Trapezium Proplyds
Hubble Space Telescope image of the bright proplyds surrounding the Trapezium stars and some of the new observations of individual proplyds using the 10-m Keck II telescope with adaptive optics.
The Keck/AO images show the outlines of gas bubbles due to disk evaporation that are roughly 50 – 100 AU in size.
One AU (Astronomical Unit) is the distance between the Earth and Sun. For comparison, the diameter of our solar system is roughly 80 AU.
The Keck II images were presented at the American Astronomical Society meeting in Seattle, Washington on January 8, 2003.
 Image:   Keck images – R. Y. Shuping & J. Patience, UCLA/W. M. Keck Observatory;
HST image – J. Bally

Astronomers are also finding out that the young stars in Orion have very little “elbow-room”. Images obtained by Drs. Patience and MacIntosh as part of their on-going binary star survey in Orion suggest that “many stars in the sky are born under extremely crowded conditions,” says Professor John Bally. “One of the Trapezium stars has no fewer than five companions, all within a few hundred AU.” For comparison, the next nearest stellar neighbor to our Sun, alpha Centauri, is 4.35 light years (or over 270,000 AU) away.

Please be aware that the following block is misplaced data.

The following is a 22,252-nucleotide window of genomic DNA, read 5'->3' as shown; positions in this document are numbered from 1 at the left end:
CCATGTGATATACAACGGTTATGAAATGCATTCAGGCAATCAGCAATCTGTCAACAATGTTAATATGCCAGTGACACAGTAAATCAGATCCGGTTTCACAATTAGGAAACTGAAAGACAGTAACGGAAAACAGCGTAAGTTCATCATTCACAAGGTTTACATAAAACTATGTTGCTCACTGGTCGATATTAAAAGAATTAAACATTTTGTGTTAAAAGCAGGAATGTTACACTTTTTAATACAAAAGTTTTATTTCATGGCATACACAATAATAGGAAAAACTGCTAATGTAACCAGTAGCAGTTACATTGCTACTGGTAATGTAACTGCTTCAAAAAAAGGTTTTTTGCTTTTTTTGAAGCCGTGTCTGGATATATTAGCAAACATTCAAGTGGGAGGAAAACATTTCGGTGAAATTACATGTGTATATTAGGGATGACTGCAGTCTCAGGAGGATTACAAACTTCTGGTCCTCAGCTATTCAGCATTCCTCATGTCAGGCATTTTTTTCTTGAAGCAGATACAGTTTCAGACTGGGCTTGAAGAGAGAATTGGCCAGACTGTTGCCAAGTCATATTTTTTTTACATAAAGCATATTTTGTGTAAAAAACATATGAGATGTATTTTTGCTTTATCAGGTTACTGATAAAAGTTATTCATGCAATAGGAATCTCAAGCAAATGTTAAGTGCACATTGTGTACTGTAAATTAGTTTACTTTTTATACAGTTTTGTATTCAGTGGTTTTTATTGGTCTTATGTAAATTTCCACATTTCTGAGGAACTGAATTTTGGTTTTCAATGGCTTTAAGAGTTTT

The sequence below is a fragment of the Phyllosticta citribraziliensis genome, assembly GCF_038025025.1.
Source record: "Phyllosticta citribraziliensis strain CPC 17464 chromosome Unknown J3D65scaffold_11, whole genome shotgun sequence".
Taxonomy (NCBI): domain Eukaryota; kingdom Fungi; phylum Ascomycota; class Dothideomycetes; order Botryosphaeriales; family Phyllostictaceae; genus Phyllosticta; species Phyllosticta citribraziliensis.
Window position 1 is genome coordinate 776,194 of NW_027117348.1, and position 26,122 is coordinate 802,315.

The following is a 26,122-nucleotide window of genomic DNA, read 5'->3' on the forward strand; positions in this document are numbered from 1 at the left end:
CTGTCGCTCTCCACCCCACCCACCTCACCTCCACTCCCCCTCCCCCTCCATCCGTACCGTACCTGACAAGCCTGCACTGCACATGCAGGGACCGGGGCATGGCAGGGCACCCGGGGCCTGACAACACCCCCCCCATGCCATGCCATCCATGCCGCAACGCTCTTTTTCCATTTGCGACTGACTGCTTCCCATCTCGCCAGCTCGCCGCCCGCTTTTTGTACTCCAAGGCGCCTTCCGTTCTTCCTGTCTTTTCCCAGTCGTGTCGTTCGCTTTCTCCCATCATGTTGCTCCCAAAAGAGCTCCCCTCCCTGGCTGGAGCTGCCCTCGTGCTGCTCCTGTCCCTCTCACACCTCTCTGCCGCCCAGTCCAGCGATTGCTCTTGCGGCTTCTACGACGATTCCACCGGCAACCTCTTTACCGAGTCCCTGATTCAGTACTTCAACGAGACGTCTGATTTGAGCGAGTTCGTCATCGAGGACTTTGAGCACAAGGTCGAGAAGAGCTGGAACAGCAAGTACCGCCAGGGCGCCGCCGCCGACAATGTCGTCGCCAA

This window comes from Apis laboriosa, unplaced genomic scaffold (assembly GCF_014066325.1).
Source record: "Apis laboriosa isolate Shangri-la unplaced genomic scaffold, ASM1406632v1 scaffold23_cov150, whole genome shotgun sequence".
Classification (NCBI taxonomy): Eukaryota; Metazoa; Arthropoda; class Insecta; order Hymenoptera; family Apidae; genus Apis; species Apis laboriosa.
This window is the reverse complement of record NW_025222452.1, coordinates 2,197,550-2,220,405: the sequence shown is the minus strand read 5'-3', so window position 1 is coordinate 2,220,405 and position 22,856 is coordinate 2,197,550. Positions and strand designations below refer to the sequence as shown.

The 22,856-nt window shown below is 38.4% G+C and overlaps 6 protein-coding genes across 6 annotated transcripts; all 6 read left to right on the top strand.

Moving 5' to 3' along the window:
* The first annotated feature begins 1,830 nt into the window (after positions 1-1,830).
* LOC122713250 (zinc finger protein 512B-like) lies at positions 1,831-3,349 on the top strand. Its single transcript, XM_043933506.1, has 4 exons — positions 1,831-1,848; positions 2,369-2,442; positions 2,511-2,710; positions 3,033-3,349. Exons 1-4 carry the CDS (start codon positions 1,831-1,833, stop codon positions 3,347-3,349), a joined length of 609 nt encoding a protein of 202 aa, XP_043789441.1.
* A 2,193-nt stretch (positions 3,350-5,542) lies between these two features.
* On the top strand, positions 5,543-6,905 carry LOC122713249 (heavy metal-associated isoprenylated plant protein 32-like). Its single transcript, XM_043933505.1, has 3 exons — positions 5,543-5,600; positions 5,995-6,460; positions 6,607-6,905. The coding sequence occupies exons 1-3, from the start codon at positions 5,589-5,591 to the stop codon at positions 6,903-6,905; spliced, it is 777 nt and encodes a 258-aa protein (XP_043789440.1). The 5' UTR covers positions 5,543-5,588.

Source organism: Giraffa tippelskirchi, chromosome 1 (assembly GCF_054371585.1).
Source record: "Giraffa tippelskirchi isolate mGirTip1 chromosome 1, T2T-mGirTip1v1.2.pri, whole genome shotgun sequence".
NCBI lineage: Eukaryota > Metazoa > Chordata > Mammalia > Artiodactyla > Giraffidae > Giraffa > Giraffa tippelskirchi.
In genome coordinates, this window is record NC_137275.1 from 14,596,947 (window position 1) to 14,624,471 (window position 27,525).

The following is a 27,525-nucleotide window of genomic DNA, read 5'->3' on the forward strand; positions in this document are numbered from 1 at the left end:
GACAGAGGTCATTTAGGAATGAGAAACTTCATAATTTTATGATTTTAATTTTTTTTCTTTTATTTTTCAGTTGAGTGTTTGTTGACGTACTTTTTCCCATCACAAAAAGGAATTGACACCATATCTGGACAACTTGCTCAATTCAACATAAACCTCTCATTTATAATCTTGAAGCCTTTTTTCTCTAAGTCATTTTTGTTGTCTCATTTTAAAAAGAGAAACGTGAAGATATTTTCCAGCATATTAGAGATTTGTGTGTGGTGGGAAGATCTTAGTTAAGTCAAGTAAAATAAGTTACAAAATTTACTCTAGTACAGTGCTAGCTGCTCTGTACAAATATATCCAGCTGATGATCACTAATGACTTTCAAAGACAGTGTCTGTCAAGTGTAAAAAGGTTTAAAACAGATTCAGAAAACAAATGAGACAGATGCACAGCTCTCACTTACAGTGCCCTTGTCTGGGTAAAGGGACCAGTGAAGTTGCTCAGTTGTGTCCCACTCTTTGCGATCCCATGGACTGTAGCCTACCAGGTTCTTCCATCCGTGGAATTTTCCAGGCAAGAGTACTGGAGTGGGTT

Observing the proplyds in Orion is impossible from the ground without adaptive optics. The Earth’s turbulent atmosphere causes images obtained at even the largest groundbased telescopes to be “blurry”. Astronomers have found novel ways to beat this turbulence using AO systems that sense the distortions induced by the atmosphere and correct for the blurring using a small deformable mirror. The result is images with the expected sharpness of the telescope as if the atmosphere were not present. In the near-infrared (just beyond human vision) the AO system on the Keck II 10-meter telescope can produce images sharper than those of HST. “The Keck AO system is nothing short of astonishing,” says Professor John Bally at the University of Colorado. “We can see detailed proplyd features that are totally invisible in the HST images.”

R.Y. Shuping, J. Bally, M. Morris and H. Throop, "Evidence for Grain Growth in the Protostellar Disks of Orion,"
Ap. J. Lett. 587, L109–L112 (2003)

R.Y. Shuping, J. Patience, J. Bally, M. Morris, J. Larkin and B. Macintosh,
"Keck near-infrared observations of the Orion Proplyds: Initial results," Proc. SPIE 4834, 364–374 (2003)